These days I can, with a lot less effort, look at a site like Yahoo that will tell me on one page the film schedules at all my local theaters. The barriers to communication have been very much reduced. But notice that it lessened my need to buy a newspaper. The Internet is a standard place to publish information and make it available . . .if the intended recipient knew where to look. But people did not always know where to look. What was needed was a way to find the information needed. Search engines like Google came along and they were the index to this huge volume of information. Rather than knowing the complex Internet address of the information, the URL, people could simply describe the information they were looking for and the search engine could find the address. It was a nice service the search engines provided . And it cost a very nice price. It was free.
This was a big step forward, but it really shook things up for a lot of people. There are a lot of people in our economy that make their living off of the barriers to communication. They may never have thought of it that way, but that is exactly what they do. Newspapers used to be the most efficient source not only of theater schedules, like I said above, but also for news. These days newspapers are in serious trouble and they know it. I can get my news as soon as I want it. There is not a lot that a newspaper provides that is not available free online. This is not good for the newspaper business.
I will discuss how this is going to affect some other industries next week. [-mrl]
[This article was inspired by and drew upon, "Just Googling: It Is Striking Fear Into Companies" by Steve Lohr, New York Times, November 6, 2005]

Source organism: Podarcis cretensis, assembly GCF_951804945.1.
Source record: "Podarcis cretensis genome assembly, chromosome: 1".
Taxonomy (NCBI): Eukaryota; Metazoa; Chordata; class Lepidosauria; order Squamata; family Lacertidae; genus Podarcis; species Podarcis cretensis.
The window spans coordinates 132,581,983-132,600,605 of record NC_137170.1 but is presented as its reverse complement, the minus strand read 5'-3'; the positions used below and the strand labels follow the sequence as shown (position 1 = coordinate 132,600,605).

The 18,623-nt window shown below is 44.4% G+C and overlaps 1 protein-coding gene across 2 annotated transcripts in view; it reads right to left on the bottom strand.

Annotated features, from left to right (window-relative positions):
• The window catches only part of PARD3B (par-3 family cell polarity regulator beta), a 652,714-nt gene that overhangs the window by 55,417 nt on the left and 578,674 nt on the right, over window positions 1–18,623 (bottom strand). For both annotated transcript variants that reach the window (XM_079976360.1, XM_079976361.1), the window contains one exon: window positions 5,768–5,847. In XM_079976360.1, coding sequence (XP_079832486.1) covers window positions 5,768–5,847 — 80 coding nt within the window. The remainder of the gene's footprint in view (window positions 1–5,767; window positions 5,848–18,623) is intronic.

Letter of Comment (by Fred Lerner):
Fred Lerner writes about sundry items in the 11/19/05 issue of the MT VOID:
You asked "Is there any special sort of seed we should be getting to put on the patio that will attract a more erudite class of birds? Or are we forever to be lumbered with these losers?"
Get a cat. That will either improve the intellectual performance of the birds, or reduce their numbers and the mess they cause. (This assumes, of course, that the level of stupidity among New Jersey cats is lower than that apparently prevailing among New Jersey birds. If that's not the case, as determined by empirical evidence, you might want to consider an alternative hypothesis derived from study of Poul Anderson's classic novel BRAIN WAVE.)
[Mark replies, "Actually there is a neighbor's cat who comes around frequently, not respecting human laws of trespass. He does little to frighten the birds away. He walks through, they fly away, five minutes later they are back for more free food. The cat just explores our yard for a hobby, but finding food is what birds and squirrels do for a living and they are expert and persistent. Also if I were to get a pet, it would be some animal clear on the concept of which of us was the pet. That means it would not be a cat." -mrl]